Inspiring Latina of the Week: Chocolatier & Business Owner Maribel Lieberman

The minute you walk into her New York chocolate boutique in SoHo, you can tell Maribel Lieberman is a woman who loves her job. Every detail of her popular shop MarieBelle, from the enormous chandeliers to the meticulously decorated chocolates is elegant and rich. Each bite of one of her famous ganaches is a taste of her native Honduras—a burst of passionfruit or chili pepper—or something she discovered in New York’s culinary landscape, like cardamom or pistachio. After moving to New York at age seventeen and learning English, she took night classes at Parsons School of Design in fashion. Cooking was a happy, lucky accident. Her business going strong after twelve years, the chocolatier isn't slowing down any time soon. 

How did you get started making chocolate?

I never knew I liked to cook because I wasn’t cooking at home. But when I got married I started experimenting with food to cook for my husband and I realized I liked cooking. But not necessarily cooking just anything because I’m exposed to so many ingredients. I would go to the Arab and Indian neighborhoods and buy different ingredients. I started buying a lot of cookbooks and eventually I realized that’s what I wanted to do. 

How did you turn your cooking into a business? 

My idea was not only to just sell chocolate but other gourmet things. But when I started making chocolate I of course used the influence of my design background and that captivated my audience. And then I kept going with my catering business and continued with my chocolates. There’s a lot of influence of my Latin background and the flavors. Living in New York City gives me the freedom and inspiration to create flavors that are more exotic because of this melting pot of cultures in New York. I became aware of many ingredients and that’s what I do in my shop. 

How did you become drawn to chocolate? 

You know, when we first opened the store, it was with a friend of mine, who is an eyeglass designer and we wanted to split the rent. It was mostly for economic reasons that we wanted to. We first came out with the name Lunette and she said there’s a boutique in Paris called Papier et Chocolat and she said why don’t we name our shop Lunette et Chocolat? And we said okay, we need to sell a lot of chocolate. One thing about me is whenever I get into something, I go deeply. If I’m going to do something I go and do research. I’d never worked heavily on chocolate but it’s very difficult to temper it and all that but I was not aware of these things. I also was not aware that the cacao was chocolate too. I used to know cacao from Honduras and we used to drink cacao drink and I realized it was the same thing. That’s when I started to get passionate about chocolate. I said, “Oh, my God I’m destined to bring back the credit for chocolate to America.” The credit for the best chocolate comes from Europe but actually the best chocolate comes from Latin America. So I thought I’m destined to bring the credit back to America.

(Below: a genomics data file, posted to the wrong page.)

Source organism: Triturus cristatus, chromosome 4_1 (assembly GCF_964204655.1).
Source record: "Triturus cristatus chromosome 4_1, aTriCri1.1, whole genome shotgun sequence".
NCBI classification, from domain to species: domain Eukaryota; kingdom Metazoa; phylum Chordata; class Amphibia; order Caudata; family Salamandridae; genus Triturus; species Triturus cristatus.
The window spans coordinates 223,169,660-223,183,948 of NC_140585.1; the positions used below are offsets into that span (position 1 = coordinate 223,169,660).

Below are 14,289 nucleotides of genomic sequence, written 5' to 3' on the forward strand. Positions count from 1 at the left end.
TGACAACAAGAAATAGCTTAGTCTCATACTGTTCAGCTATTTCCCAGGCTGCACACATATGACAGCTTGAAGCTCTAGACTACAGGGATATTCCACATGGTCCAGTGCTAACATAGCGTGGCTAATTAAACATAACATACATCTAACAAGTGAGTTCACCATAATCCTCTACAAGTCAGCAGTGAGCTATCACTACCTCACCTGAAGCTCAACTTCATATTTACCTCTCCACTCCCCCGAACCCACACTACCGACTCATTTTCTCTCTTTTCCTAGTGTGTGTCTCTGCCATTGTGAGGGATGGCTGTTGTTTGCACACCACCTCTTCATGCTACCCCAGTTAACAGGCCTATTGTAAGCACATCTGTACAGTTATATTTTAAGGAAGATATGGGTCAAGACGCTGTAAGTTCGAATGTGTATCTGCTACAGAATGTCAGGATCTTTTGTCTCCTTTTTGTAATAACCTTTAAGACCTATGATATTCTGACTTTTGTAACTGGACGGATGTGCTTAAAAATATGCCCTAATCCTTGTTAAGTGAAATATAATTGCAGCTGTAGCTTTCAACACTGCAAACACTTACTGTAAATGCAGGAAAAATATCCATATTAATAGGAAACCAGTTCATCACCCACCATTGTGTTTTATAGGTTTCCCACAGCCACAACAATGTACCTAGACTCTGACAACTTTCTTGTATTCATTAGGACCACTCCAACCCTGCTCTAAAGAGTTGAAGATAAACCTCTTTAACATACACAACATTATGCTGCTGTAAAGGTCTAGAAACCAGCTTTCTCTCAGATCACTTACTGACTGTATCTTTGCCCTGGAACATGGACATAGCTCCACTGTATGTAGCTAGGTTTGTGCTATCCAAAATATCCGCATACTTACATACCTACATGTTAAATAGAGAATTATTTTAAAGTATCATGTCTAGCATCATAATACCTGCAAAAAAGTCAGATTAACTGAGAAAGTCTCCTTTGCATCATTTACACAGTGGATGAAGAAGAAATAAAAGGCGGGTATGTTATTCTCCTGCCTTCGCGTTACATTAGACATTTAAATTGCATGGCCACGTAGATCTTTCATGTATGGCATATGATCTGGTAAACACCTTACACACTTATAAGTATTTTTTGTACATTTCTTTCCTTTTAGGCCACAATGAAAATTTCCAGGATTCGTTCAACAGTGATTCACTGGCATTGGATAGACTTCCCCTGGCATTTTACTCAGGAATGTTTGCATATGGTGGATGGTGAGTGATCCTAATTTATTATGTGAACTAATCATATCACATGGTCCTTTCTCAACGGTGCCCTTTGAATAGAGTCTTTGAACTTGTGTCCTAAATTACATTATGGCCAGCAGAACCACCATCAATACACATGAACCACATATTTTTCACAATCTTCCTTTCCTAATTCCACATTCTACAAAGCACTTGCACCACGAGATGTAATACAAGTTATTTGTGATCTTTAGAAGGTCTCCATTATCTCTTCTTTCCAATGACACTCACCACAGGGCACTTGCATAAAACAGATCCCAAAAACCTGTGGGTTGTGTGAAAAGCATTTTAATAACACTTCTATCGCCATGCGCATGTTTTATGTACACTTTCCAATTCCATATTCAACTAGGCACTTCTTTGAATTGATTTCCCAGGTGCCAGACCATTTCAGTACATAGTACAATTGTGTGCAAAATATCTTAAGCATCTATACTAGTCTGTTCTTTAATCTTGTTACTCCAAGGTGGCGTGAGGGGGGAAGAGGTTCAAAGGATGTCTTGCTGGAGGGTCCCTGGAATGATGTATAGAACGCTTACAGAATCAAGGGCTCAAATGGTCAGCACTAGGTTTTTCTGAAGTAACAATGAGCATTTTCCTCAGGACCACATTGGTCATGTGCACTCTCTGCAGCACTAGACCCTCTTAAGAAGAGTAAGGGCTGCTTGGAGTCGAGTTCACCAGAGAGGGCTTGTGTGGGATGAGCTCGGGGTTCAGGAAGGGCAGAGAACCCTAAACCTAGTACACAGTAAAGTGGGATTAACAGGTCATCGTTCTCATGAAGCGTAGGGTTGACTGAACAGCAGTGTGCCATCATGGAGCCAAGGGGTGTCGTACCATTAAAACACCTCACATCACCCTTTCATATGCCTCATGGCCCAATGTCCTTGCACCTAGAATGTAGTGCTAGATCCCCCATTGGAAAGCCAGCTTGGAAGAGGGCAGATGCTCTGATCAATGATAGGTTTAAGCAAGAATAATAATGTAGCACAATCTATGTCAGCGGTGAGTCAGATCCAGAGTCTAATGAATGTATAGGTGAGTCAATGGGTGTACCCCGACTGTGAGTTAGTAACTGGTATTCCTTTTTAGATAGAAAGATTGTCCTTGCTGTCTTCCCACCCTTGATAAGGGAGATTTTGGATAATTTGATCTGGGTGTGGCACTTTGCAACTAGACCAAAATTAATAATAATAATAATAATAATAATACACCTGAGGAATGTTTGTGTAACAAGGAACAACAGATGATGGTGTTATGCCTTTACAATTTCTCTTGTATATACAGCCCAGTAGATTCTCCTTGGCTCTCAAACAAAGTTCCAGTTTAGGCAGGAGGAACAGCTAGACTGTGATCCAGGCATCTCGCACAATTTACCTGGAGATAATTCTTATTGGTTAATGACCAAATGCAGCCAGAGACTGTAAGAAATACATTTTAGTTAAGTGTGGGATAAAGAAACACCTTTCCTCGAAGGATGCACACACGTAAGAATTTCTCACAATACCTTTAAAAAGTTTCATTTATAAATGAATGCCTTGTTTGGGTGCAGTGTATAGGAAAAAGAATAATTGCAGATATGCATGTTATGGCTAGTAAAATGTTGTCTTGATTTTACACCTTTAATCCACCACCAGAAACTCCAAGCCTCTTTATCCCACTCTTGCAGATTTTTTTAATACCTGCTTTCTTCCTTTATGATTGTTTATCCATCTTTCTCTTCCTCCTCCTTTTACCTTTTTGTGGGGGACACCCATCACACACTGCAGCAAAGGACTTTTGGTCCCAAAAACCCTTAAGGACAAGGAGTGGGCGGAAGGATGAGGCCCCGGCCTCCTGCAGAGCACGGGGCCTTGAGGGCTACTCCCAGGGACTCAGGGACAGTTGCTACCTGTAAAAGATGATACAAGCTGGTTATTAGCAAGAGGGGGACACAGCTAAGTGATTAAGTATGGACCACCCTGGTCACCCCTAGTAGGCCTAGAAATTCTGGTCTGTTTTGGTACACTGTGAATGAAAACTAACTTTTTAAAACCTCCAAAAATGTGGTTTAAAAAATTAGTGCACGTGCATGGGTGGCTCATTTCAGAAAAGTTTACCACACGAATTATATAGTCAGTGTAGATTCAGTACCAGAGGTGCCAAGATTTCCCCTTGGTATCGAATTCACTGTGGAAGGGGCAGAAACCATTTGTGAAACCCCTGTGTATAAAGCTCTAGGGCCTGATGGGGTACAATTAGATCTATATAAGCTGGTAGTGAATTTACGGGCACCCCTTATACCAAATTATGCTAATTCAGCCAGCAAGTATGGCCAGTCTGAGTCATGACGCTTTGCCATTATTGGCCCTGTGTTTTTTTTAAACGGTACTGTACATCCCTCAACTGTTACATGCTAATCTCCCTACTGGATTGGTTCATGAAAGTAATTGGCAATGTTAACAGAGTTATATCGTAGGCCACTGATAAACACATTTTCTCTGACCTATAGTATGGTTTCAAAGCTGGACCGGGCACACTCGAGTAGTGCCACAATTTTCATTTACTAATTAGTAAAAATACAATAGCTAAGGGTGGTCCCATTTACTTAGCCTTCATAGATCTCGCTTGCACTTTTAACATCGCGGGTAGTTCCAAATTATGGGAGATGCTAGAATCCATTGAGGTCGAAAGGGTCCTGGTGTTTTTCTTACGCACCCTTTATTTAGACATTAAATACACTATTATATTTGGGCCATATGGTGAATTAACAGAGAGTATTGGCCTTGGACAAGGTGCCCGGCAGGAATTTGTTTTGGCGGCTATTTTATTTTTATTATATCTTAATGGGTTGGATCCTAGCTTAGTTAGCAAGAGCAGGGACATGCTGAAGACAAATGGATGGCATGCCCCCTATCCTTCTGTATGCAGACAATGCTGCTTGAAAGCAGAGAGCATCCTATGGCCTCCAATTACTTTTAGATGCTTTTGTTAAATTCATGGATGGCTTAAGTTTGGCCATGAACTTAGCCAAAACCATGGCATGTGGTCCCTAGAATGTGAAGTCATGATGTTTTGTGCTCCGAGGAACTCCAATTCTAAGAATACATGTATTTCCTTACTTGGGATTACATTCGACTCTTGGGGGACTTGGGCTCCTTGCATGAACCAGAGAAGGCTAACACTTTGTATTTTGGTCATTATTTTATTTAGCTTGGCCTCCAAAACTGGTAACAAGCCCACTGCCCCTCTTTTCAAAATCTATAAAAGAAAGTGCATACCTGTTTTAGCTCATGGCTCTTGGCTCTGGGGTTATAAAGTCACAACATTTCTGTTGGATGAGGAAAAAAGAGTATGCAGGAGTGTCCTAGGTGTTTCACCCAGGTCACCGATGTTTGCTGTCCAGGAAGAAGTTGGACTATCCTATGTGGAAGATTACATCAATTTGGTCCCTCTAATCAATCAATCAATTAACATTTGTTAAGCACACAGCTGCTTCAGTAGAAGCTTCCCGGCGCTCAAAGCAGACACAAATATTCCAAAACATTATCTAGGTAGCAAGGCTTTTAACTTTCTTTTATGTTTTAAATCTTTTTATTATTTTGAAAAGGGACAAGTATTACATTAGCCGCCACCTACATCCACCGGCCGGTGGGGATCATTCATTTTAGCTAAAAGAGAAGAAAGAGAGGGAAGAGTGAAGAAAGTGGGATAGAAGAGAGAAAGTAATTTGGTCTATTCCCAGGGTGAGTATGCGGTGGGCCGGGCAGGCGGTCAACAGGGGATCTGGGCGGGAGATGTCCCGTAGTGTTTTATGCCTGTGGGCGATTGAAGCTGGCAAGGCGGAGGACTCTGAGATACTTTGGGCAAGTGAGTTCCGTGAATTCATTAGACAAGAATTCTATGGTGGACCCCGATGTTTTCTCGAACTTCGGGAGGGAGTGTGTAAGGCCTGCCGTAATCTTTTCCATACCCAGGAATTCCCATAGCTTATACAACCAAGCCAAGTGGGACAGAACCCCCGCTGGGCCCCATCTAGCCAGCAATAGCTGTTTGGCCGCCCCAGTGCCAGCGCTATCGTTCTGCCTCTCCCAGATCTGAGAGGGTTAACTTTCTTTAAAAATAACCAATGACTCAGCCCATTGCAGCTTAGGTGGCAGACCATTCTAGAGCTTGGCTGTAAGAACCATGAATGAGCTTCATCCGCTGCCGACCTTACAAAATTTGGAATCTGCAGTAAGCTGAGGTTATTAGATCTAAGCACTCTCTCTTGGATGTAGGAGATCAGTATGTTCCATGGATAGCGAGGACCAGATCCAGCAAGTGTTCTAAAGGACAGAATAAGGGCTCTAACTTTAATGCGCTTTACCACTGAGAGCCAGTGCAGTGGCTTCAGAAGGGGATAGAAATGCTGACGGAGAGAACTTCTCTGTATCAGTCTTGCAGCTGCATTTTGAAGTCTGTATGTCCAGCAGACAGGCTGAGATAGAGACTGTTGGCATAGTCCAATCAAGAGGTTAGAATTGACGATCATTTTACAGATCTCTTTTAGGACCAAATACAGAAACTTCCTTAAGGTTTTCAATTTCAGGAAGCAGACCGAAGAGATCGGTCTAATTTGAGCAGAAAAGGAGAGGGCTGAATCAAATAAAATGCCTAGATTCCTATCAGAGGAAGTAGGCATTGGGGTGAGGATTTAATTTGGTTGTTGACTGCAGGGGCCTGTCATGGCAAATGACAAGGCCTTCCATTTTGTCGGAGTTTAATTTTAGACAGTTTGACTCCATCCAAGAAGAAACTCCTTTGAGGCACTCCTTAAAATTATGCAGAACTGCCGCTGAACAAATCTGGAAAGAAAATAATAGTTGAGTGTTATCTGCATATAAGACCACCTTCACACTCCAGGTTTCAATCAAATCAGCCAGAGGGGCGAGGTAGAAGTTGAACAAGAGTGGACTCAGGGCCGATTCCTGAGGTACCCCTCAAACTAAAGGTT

Where did you find most challenging about building your business?

If people really like your product it’s great, that’s the most important step. And maintaining it is the most difficult step. Maintaining means maintaining quality. When you create one thing and you have to multiple it by a thousand it has to be exactly like the first thing. It’s challenging because you don’t want to cut corners just because you need to make a lot, and that’s been my focus during my life in business. If I create one piece, they all have to be the same. Therefore it becomes a really artisanal product. The energy that goes into making any product, you feel the warmth and the energy when you have an artisanal product rather than a machine-made product. There’s a difference. It might not be obvious but it might be a feeling, but you capture something different.

What aspect of your business are you most proud of?

The creation. I didn’t think I would be creating so many products that people like and that I love. I’m my number one customer. I make something that I would buy myself. I think the creation is what I love the most. I like to spend time in the kitchen creating recipes, I love that.

Do you have advice for entrepreneurs?

The advice that I give is just do something you really love, that you have passion, not just because “she did great, maybe I’m going to do the same.” Because at the end of the day, this is going to be your life and if you don’t have the passion for it, you’re not going to make. So you have to like what you do because you’re going to be spend long hours working. Don’t be afraid. If it doesn’t work, do something else. Whatever days we have in our lives, we can test anything we want. I think people should forget about being afraid. And about money? You don’t need to start big; you can start small. You can start from your house. Now it’s easier than before, where there’s the internet.

What inspires you most? 

I think I’m a little bit of a dreamer. I like vintage. I like to live in yesterday. I just designed the store with what I like, with what I like, what makes me happy, what makes me feel good. Now we have a boutique in Japan, I get blown away with so many things I can introduce to the world. Every culture has beautiful [elements] and it’s great if I have the chance to create something and to make it more mainstream here in New York. I want people to come to this store and identify with something. That’s what inspires me.

If you know someone who should be an inspiring Latina, nominate them by emailing inspiringlatinas@latina.com

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